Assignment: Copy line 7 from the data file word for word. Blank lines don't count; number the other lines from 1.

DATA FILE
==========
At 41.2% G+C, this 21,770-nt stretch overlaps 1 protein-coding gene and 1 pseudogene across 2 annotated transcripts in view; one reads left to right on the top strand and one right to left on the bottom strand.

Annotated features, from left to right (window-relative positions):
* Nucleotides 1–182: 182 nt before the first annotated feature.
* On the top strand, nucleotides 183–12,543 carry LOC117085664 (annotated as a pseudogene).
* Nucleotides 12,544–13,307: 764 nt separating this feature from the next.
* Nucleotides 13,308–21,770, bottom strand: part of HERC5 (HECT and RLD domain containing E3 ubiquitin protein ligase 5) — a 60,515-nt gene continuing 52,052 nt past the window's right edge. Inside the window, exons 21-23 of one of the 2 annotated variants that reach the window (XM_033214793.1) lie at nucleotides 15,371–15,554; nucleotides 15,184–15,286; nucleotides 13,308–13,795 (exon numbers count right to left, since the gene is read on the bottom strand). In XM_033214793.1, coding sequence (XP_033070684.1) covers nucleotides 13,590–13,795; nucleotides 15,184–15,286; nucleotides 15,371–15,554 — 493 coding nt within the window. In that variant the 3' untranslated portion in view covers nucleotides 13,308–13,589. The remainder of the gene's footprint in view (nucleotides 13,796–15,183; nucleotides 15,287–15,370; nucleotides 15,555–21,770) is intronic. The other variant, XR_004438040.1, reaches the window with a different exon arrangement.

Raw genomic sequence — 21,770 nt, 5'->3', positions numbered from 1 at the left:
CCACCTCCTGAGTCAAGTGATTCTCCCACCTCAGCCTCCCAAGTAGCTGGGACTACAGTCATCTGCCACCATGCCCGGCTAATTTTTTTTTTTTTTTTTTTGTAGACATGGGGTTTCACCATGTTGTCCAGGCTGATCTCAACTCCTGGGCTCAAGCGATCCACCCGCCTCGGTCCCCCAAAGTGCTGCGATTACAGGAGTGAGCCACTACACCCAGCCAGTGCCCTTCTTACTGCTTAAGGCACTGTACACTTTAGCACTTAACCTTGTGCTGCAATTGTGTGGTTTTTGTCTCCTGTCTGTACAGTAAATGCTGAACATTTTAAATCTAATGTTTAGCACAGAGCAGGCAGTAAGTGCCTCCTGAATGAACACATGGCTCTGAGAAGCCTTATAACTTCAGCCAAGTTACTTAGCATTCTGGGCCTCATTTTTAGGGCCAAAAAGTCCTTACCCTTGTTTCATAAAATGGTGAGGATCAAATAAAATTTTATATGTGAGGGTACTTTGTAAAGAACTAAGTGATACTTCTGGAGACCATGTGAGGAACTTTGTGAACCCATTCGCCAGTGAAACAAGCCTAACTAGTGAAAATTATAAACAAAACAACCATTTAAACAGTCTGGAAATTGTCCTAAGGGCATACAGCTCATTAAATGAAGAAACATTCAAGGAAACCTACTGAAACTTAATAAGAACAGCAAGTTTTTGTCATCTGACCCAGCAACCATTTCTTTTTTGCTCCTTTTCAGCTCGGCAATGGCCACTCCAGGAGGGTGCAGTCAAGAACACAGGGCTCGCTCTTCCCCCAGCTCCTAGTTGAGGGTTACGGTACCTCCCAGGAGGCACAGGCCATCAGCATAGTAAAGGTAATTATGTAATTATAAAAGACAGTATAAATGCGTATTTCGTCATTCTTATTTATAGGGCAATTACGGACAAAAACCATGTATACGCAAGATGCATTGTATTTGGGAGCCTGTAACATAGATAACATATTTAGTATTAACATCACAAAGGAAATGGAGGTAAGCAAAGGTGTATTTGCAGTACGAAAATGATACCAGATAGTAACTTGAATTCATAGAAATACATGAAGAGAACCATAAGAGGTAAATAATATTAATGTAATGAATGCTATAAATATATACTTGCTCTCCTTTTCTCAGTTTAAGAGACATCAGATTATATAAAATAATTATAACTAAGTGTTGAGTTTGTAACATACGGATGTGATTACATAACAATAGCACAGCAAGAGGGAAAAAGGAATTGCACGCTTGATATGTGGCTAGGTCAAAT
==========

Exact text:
Raw genomic sequence — 21,770 nt, 5'->3', positions numbered from 1 at the left: